61 How to Get away with Murder
Viola Davis is Queen, and we’ll be taking no further questions. The show introduced us to magnetic law professor Annalise Keating as she pulled a band of students into her fold –and a murder plot. It’s melodramatic and entirely unbelievable in places, but it always left you wanting more.
60 Rick and Morty
Animation has always broken barriers that live action can't compete with, but when cartoons first arrived on TV, no one could have predicted quite how squanchy an adult series like Rick and Morty could be. Four seasons in, no other show compares to how inventive these transdimensional adventures are every damn time, and the jokes are pretty great too... in a nihilistic, soul-destroying sort of way.
59 This Is England
Shane Meadows' incomparable series (which follows on from his brutally, beautifully moving film of the same name) is an unflinchingly honest look at growing up, at being honest, at how hard it is sometimes to just be a person. All set to an impeccable soundtrack, This Is England has some of the finest acting featured on TV.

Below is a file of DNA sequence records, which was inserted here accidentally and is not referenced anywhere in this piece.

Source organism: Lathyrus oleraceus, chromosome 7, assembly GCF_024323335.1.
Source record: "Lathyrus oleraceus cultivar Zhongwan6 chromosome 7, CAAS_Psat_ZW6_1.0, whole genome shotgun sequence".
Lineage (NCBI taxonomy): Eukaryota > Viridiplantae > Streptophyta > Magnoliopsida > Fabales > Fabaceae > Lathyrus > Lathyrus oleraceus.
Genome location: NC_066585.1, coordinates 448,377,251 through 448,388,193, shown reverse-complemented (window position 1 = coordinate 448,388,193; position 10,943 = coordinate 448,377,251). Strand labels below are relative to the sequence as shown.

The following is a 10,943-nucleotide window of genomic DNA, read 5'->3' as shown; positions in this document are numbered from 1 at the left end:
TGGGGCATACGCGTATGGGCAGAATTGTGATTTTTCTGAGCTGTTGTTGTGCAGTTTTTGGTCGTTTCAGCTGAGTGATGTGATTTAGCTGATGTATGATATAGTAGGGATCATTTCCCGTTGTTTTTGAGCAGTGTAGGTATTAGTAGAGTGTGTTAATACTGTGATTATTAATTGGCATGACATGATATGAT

58 True Blood
True Blood is not a subtle show, with an overwrought civil-rights metaphor at the center of its 'vampires coming out of the closet' concept. But who wants a subtle vampire show? At its peak it was everything you want from HBO: sex, violence and alarmingly attractive immortal characters. It doesn’t hurt that the show might have had the best intro song of all time.
57 How I Met Your Mother
When Friends ended there was a hole in our lives and HIMYM, with its cast of attractive, loveable twentysomethings, was perfectly poised to fill it. Cleverly constructed as a series of extended flashbacks, it purported to be Ted's story, told to his children in 2030, of how he met their mum. Significantly, the identity of their mother was withheld for the longest time, and while some narrative chicanery to make the 'right' person fit the bill didn't please all fans, it was a hell of a funny ride along the way.
56 Inside No.9
Inside No.9 is anthology horror done right. Steve Pemberton and Reece Shearsmith manage to cram more into half an hour than most prestige shows would dare, and 99% of the time they pull it off with aplomb. Standouts include a career-best performance from Sheridan Smith, and an episode told completely in iambic pentameter.